Paul’s second letter to Timothy offers wise guidance for young leaders. It was a timely text for 128 first-year staff to study last week at InterVarsity’s Orientation for New Staff in Madison, WI. I had the satisfying assignment of leading the manuscript-style Bible studies.
There I was, a 37-year veteran teaching new campus staff who will be training student leaders (like many of you) so that you can better serve those God calls you to influence next year. This is a pattern Paul used to guide Timothy who guided the elders in Ephesus who then taught the members of their witnessing community.
As Paul writes from prison in Rome, he voices deep concerns about the Ephesus church for their false teachers and divisive controversies. He gently worries about Timothy; is he a little ashamed of the gospel, or a bit overwhelmed in his leadership role?
Paul bolsters Timothy for faithfulness in his calling and emphasizes five divine provisions for effective leadership. Let me summarize them for you as student leaders and campus staff:
- Remember your own experience—how you came to believe in the Jesus Story and how you have been changed (and are being changed) as a result. You have your own unique encounter with the living God (2 Timothy 1:3-5).
- Think about your role models—the men and women who have helped you along the path of discipleship and who are investing in your growth and development now. Keep learning from trustworthy teachers (2 Timothy 3:10-11).
- Fan into flame the gift of the Holy Spirit —and all that the Spirit brings into your life, such as power, love and self-discipline. In prayer and worship and action you can ask God to re-ignite these gifts (2 Timothy 1:6-7).
- Believe fully in the gospel of grace centered on Jesus—the Story that begins before creation and lasts into eternity, that reveals Jesus as incarnate in the lineage of David and resurrected by the power of God, that speaks of death’s destruction and the gift of life (2 Timothy 1:8-12 and 2:8).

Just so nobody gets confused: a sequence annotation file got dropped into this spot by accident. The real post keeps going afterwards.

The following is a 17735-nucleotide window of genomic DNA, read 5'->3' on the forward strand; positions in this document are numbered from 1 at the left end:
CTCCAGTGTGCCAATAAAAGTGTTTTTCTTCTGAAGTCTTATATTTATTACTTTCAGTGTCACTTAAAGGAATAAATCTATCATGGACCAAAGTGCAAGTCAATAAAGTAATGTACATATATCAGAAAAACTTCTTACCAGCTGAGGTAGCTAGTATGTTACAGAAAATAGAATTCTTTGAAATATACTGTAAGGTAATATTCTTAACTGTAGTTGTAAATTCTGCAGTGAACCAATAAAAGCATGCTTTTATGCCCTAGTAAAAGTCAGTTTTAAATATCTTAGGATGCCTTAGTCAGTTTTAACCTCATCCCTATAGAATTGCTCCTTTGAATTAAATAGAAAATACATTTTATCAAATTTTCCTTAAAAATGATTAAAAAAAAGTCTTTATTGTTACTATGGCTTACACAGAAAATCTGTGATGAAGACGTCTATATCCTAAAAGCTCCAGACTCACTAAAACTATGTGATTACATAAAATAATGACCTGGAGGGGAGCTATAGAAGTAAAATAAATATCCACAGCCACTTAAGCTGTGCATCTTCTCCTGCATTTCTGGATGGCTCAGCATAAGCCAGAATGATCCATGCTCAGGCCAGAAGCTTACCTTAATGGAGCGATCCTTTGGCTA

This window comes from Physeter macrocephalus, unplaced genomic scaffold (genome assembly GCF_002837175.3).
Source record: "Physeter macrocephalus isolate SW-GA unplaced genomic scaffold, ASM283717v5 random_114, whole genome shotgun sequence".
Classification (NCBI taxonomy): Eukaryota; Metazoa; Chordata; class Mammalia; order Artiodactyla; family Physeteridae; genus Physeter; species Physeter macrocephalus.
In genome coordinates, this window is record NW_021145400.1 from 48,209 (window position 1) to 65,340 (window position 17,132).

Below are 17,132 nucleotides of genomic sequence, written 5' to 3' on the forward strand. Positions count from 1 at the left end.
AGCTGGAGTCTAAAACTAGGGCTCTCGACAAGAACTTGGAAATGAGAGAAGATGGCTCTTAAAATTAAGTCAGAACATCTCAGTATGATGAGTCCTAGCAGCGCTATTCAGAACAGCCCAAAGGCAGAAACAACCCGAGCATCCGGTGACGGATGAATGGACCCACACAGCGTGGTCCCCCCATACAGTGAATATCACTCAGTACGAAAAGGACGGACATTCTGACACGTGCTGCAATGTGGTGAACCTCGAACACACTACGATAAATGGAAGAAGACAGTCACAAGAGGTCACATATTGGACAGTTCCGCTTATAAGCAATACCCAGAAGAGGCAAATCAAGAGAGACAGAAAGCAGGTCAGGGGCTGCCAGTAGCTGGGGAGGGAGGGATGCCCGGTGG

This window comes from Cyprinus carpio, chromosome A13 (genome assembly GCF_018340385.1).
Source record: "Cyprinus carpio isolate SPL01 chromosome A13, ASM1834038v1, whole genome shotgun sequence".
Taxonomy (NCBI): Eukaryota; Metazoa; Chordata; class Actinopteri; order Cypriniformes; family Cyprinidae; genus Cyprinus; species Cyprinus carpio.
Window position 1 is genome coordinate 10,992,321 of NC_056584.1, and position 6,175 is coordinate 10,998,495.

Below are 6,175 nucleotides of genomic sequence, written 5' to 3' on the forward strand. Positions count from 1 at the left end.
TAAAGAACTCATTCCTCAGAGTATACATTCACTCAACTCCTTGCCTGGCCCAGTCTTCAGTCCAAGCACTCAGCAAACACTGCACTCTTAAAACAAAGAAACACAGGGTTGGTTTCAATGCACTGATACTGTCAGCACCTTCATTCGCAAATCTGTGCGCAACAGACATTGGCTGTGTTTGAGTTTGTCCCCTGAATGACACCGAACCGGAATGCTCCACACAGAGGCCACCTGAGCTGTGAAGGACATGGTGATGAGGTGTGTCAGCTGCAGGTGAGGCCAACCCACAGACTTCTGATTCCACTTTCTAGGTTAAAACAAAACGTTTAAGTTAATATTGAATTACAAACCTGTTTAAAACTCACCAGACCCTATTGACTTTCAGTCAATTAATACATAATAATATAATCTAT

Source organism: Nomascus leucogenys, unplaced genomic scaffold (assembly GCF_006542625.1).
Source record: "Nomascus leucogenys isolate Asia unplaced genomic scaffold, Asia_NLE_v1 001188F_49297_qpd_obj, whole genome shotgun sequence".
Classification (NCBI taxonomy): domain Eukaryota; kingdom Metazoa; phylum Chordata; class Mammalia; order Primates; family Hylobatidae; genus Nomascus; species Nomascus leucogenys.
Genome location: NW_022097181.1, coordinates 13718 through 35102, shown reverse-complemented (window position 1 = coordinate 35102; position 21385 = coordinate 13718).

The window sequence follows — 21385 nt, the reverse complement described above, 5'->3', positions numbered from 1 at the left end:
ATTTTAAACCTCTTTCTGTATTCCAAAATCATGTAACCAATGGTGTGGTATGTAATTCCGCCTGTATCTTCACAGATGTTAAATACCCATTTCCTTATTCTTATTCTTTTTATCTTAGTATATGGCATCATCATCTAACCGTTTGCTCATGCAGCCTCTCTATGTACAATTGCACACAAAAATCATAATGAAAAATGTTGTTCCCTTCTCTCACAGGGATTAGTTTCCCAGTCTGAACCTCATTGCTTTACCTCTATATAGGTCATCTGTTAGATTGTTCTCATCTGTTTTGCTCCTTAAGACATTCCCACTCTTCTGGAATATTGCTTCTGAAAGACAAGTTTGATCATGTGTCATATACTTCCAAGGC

- Place your confidence in the God-breathed Scriptures—they make you wise for salvation and equipped for all kinds of good work because through them God reveals himself and his truth. Let God’s Word “dwell in you richly,” as Paul says elsewhere (2 Timothy 3:14-17).
These extraordinary expressions of God’s grace are available to you right now, this summer. Find ways to lean into these provisions. Reflect on your story—what did God do in your life this past school year? Connect with your mentors, even at a distance. Stay eager in prayer to see the Holy Spirit aflame in your life. Rehearse the profound implications of the gospel for your life, perhaps by reading at least one book for theological nourishment. And don’t neglect to spend time in the Scriptures so that you will be better equipped for your leadership role next year, starting with NSO!
To sum it up, echoing Paul: By grace God gives you these five gifts, so “Be strong in the grace that is in Christ Jesus” (2 Timothy 2:1).